January 28, 2012 6 Min Read

Review by: Fusion3600

Plot: What’s it about?

I like the idea of a compilation of cool horror movie clips, but in the end, the idea just doesn’t hold much water with me. I’ve seen several of them over time and while some are good, all of them just make me want to stop the show, in order to watch the real movies. Such is the case with Flixmix’s Boogeymen, which showcases some of the coolest scenes & characters in horror movie history, from Michael Myers to The Tall Man to Norman Bates. As the feature rolls, we’re shown a scene from each movie and of course, the scenes are always visceral in nature, so there’s blood and pain to spare here. I was pleased to find not only all the usual bases covered (i.e. Freddy and Jason), but also some lesser known characters, such as Camilla from The Guardian and Dr. Alan Feinstone from The Dentist. So Boogeymen is a solid compilation, but is has some flaws and in the end, simply makes you want to press stop, then pop in one of the featured movies. It does have some nice extras however, which could make it a nice addition to horror fans in search of a complete collection of horror themed releases.

This compilation offers a look at some of the creepiest, most ruthless horror movie characters of all time, including some lesser known ones. As a horror movie fan, I’ve seen all of the films shown within the feature, but if you haven’t seen them all, beware, as Boogeymen reveals a lot of spoiler scenes. I think the sequences were well chosen in most cases, as all are brutal and show the true nature of the films involved, but since some ruin the ends or certain deaths, I think viewers need to watch the flicks before this compilation. The scenes are well chosen, the characters were chosen, and the whole piece is well put together, but a lot of problems also surface here. The main issue involves the clips themselves, as not all of them are shown in the proper aspect ratio, which means the full impact is unseen. I was shocked by this, especially in films like Halloween, where the full 2.35:1 scope presentation is used to create visual presence. In addition, this kind of title is a rental by nature, since it offers minimal repeat value. So if you’re interested, give Boogeymen a rental and then rewatch the films shown, as they’re much more worthwhile.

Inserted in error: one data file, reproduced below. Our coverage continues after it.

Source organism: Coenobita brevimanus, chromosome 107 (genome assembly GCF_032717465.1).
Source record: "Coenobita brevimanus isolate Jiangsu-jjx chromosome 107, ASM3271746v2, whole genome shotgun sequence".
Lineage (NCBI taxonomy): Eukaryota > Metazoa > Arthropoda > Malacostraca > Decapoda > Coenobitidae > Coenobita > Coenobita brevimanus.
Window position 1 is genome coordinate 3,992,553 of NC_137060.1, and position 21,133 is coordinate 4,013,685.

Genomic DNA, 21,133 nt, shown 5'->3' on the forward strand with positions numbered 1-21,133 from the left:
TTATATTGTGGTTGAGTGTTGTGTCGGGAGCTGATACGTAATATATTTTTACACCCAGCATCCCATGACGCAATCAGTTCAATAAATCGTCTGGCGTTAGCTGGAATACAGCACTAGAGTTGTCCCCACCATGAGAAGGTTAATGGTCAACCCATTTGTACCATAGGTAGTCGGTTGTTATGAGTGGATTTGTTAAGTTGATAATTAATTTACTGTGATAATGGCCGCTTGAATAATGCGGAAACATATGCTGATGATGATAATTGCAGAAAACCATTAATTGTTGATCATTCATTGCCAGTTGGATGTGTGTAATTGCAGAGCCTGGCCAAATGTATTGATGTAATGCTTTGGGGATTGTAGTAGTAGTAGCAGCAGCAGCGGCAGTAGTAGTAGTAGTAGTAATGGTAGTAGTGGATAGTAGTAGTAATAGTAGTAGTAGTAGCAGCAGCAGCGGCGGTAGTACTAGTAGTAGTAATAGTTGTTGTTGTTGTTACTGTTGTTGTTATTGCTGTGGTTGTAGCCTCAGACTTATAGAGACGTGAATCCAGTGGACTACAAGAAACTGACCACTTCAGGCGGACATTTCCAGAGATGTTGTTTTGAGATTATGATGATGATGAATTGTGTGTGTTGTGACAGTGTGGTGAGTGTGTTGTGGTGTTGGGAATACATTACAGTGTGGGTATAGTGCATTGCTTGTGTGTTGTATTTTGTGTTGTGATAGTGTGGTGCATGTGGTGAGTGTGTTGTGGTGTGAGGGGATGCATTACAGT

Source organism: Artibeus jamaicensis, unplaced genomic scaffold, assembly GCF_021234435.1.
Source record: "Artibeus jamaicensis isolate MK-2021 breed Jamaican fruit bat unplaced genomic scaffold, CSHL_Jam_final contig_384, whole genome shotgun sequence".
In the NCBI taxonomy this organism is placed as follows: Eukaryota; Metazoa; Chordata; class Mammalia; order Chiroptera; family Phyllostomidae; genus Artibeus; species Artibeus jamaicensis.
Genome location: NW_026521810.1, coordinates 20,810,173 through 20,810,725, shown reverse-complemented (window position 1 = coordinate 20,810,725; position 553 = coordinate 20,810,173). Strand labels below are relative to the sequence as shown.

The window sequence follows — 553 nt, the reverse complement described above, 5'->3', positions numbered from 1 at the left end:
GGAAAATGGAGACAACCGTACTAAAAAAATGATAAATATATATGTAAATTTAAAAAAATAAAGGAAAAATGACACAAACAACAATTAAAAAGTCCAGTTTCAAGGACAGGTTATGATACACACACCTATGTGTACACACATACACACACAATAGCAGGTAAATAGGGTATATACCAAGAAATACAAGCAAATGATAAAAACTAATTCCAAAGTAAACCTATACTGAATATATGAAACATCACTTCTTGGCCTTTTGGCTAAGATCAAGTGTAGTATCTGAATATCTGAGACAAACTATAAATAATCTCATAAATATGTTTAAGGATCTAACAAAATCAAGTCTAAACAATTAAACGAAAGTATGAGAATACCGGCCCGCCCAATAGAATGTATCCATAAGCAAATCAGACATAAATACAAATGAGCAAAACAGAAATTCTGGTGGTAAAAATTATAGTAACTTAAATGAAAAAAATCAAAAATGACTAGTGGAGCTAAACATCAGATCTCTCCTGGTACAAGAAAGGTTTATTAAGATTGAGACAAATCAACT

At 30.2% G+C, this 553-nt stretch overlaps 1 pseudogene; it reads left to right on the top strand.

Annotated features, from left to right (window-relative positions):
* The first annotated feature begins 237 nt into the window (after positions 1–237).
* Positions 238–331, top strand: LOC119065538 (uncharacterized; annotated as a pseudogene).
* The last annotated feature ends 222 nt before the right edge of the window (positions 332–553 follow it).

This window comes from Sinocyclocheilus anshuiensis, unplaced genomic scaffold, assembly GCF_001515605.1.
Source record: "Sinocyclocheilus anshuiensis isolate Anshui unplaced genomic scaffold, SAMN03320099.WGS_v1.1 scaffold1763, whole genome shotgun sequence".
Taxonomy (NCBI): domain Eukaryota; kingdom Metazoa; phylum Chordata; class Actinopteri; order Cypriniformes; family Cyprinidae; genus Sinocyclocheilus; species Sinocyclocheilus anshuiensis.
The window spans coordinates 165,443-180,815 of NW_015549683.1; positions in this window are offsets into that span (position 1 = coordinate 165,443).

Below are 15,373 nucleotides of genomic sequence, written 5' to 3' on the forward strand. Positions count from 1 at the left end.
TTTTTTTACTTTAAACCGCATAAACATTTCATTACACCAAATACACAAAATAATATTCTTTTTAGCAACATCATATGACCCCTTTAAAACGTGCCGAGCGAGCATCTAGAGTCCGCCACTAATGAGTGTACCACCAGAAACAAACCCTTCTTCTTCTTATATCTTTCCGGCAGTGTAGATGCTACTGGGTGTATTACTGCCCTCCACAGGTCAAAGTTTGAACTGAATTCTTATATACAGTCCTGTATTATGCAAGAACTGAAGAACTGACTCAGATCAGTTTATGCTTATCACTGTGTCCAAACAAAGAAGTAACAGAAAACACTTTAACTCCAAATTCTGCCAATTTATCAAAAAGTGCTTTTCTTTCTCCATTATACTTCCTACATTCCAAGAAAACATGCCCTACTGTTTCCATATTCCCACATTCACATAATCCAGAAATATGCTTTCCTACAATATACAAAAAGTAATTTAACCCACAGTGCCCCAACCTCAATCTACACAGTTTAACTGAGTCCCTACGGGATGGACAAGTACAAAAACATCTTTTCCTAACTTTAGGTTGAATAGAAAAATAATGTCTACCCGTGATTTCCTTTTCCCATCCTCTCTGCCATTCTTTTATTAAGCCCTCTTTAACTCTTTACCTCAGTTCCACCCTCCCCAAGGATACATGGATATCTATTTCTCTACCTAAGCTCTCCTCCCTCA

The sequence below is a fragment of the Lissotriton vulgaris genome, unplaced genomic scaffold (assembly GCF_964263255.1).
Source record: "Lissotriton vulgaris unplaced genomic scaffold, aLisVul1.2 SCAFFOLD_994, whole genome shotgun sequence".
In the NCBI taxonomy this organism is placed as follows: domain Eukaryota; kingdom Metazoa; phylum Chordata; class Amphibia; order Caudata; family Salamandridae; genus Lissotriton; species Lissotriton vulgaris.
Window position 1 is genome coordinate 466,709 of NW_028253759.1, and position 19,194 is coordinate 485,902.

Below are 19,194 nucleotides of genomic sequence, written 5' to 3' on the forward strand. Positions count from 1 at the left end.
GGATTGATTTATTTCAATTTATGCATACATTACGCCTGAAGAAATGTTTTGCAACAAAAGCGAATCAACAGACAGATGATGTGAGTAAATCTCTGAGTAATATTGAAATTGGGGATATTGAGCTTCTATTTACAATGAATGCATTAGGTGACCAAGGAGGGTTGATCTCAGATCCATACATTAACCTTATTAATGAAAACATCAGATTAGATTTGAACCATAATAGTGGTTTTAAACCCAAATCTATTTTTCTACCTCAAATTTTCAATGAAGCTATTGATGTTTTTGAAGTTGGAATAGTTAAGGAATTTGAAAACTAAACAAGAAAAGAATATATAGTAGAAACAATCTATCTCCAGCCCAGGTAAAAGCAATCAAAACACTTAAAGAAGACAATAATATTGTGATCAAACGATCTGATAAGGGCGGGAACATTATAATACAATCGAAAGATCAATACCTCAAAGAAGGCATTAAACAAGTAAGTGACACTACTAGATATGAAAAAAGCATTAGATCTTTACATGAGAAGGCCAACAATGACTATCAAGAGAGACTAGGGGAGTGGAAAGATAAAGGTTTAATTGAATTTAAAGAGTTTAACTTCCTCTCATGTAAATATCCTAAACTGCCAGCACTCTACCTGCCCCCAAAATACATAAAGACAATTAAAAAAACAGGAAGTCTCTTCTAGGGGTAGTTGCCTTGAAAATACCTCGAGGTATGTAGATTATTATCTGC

Video: How does it look?

Boogeymen is presented in a full frame transfer, although some clips are shown in non anamorphic widescreen. As this is made for horror fans, I think all the clips should have shown in anamorphic widescreen, but that’s not the case and in addition, some clips have been cropped to full frame here. This was a real let to me, but on the whole, the clips look clean and detail is good, even if they’ve been butchered. The overall quality varies from clip to clip of course, but aside from the aspect ratio issue, I have no real complaints here.

Audio: How does it sound?

The Dolby Digital 5.1 audio varies as expected, since some clips have better surround presence than others, but I was pleased with them all. Some are older films and sound less impressive, but on the whole, they all sound as good as can be expected. The surrounds are used often in some of the clips and even when the surrounds are silent, the elements seem to come across in fine form. The dialogue is crisp and easy to understand, while music and sound effects are in fine form as well. This disc also includes a 2.0 surround option, as well as subtitles in English, Spanish, and French.

Supplements: What are the extras?

This disc contains a trivia game, theatrical trailers for the films showcased, some DVD ROM content, and Legends of the Boogeymen, histories and bios of the characters featured inside the program. You’ll also find an audio commentary by Robert Englund, but it is rather lame, as Englund comments on all the scenes, not just his own. I have no idea why he does so, as he simply passes on his praise for the films and little else. The main bonus here is the FlixFacts animated trivia, which is an option that rolls various facts on screen, as the clips unfold. This was the main reason I liked this disc, as it contains some decent, but well known trivia tidbits.

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